Cat Girl's Day Off

By Francesca Amendolia, YA Books Central

The characters were similarly both familiar and surprising. Nat on the one hand fits the mold of the odd-girl heroine, but she never became a stock character. She felt powerfully real – so real I truly cared what happened between her and (sigh) Ian, and I really wanted her family to see her in a new light. Oscar and Mellie likewise – in the hands of a lesser writer, they both could have been clichés, but Pauley infused them with full, rich lives and selves. I ended up wishing they were MY best friends, and that I didn’t have to leave them behind when I turned the last page. The urban-fantasy element—that some humans have Talents (not superpowers, Nat’s mother insists)—was utterly believable, and never needed dull exposition to justify its existence.??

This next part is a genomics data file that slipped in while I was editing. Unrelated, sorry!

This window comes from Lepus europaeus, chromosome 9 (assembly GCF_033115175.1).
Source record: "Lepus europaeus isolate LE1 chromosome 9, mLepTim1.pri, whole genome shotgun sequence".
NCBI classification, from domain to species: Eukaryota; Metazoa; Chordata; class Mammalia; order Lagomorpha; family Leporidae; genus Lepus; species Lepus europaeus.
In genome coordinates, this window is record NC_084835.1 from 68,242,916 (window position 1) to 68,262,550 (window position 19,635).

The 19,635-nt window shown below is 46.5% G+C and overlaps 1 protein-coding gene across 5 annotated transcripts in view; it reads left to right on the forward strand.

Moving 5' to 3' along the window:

The (dare I say zany?) madcap adventures in Kimberly Pauley’s truly delightful new book are Hughes-ish in the best possible way, happy ending and all. I can’t imagine finding a better beach book this year, but if I were you, I wouldn’t wait until summer to read it.